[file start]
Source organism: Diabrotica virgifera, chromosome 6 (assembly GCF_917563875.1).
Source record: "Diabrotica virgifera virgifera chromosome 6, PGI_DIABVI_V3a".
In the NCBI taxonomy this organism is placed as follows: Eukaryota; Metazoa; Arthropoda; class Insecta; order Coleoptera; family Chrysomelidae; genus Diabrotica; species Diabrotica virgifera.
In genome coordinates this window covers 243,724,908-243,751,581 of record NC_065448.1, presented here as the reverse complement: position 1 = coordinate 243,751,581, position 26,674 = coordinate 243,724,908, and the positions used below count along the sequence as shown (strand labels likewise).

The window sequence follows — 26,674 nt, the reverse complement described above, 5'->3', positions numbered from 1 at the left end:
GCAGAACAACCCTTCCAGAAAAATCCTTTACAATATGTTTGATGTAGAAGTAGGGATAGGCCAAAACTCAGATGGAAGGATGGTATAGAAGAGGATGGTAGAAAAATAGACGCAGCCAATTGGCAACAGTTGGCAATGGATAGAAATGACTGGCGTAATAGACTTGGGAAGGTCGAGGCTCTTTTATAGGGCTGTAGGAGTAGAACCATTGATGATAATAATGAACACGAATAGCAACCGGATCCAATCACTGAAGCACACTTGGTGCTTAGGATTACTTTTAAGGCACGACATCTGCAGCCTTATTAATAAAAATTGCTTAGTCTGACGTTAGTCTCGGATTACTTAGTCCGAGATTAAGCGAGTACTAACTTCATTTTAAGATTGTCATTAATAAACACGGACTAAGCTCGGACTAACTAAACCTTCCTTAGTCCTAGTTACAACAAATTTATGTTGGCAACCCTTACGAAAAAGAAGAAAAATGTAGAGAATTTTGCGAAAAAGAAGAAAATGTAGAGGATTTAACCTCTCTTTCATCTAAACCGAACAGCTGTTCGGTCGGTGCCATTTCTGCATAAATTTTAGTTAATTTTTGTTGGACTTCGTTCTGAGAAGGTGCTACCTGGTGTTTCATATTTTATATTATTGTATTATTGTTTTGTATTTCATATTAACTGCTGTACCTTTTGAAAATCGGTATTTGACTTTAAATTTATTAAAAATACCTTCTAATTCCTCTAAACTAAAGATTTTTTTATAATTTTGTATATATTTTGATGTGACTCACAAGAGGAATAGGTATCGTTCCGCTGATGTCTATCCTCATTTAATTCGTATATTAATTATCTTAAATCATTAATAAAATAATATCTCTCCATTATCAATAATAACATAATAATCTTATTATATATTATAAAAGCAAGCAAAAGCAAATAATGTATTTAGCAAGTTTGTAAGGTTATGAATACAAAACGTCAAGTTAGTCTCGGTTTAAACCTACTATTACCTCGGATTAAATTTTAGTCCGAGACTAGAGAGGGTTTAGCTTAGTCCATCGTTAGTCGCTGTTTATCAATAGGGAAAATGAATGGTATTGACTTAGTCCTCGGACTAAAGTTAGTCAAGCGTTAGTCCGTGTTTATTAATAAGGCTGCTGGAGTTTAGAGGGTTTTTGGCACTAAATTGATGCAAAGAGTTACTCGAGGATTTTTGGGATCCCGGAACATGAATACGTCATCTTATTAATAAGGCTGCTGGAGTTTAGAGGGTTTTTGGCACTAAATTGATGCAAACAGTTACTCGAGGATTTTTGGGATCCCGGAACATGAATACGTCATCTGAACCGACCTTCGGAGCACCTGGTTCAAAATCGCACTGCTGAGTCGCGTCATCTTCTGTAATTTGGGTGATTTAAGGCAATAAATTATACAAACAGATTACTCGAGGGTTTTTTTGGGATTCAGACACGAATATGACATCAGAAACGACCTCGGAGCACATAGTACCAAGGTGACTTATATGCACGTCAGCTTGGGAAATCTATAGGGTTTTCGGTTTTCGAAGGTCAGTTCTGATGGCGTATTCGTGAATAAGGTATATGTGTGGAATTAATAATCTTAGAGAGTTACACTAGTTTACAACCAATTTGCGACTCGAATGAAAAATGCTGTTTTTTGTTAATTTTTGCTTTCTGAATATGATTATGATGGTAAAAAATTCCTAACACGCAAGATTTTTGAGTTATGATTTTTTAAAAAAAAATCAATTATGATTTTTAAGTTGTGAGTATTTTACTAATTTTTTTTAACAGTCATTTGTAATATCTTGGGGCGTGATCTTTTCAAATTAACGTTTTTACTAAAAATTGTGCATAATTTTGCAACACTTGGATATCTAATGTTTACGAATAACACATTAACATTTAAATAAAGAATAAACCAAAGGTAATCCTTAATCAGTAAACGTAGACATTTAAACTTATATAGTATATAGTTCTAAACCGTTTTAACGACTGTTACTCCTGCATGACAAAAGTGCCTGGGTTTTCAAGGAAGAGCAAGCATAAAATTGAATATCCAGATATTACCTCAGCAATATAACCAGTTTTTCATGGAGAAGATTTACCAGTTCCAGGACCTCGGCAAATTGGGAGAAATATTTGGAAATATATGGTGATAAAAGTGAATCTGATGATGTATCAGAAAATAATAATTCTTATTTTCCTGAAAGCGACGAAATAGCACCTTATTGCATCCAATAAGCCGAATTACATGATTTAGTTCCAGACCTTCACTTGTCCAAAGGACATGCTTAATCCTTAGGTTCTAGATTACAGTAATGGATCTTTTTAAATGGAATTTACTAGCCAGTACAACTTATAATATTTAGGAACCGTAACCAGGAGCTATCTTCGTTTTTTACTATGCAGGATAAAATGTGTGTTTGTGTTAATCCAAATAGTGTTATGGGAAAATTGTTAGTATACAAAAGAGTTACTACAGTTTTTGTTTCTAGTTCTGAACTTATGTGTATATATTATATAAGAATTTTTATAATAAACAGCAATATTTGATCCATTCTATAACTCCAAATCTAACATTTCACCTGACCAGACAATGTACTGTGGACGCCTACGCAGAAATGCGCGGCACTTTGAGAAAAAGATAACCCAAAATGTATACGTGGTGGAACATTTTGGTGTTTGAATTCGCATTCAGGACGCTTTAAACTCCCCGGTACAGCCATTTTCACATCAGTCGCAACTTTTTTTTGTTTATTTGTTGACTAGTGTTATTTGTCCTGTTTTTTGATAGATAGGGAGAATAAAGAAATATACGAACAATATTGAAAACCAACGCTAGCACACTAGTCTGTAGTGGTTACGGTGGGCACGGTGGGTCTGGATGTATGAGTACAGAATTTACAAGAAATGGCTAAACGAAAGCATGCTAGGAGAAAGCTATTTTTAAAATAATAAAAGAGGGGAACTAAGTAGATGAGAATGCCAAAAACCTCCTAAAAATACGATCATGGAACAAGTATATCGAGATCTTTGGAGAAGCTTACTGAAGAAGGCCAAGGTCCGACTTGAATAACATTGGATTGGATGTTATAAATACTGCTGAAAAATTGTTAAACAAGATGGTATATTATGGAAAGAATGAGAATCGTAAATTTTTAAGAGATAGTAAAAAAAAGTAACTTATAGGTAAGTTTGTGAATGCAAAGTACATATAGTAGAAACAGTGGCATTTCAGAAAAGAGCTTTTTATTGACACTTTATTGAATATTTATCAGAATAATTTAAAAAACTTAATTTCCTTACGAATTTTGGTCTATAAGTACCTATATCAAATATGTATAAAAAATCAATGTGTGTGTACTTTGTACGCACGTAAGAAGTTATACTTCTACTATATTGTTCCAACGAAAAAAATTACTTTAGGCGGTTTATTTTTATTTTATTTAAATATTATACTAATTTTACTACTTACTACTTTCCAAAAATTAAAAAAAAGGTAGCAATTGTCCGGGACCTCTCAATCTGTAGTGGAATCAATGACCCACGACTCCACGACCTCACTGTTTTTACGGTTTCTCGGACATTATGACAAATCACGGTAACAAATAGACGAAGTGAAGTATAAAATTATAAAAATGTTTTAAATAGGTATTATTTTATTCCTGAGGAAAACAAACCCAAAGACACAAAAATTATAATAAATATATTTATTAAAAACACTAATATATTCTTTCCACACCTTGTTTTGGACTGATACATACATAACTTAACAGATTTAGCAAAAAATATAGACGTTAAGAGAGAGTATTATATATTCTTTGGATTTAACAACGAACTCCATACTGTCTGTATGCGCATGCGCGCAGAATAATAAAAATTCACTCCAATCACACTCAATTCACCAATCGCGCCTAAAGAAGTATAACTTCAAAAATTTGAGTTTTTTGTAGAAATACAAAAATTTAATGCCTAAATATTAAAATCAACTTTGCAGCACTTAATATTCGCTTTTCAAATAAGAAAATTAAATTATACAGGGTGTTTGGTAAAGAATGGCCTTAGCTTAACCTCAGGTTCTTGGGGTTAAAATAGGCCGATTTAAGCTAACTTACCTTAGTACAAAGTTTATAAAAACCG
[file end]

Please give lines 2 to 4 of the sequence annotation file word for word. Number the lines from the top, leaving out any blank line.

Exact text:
Source record: "Diabrotica virgifera virgifera chromosome 6, PGI_DIABVI_V3a".
In the NCBI taxonomy this organism is placed as follows: Eukaryota; Metazoa; Arthropoda; class Insecta; order Coleoptera; family Chrysomelidae; genus Diabrotica; species Diabrotica virgifera.
In genome coordinates this window covers 243,724,908-243,751,581 of record NC_065448.1, presented here as the reverse complement: position 1 = coordinate 243,751,581, position 26,674 = coordinate 243,724,908, and the positions used below count along the sequence as shown (strand labels likewise).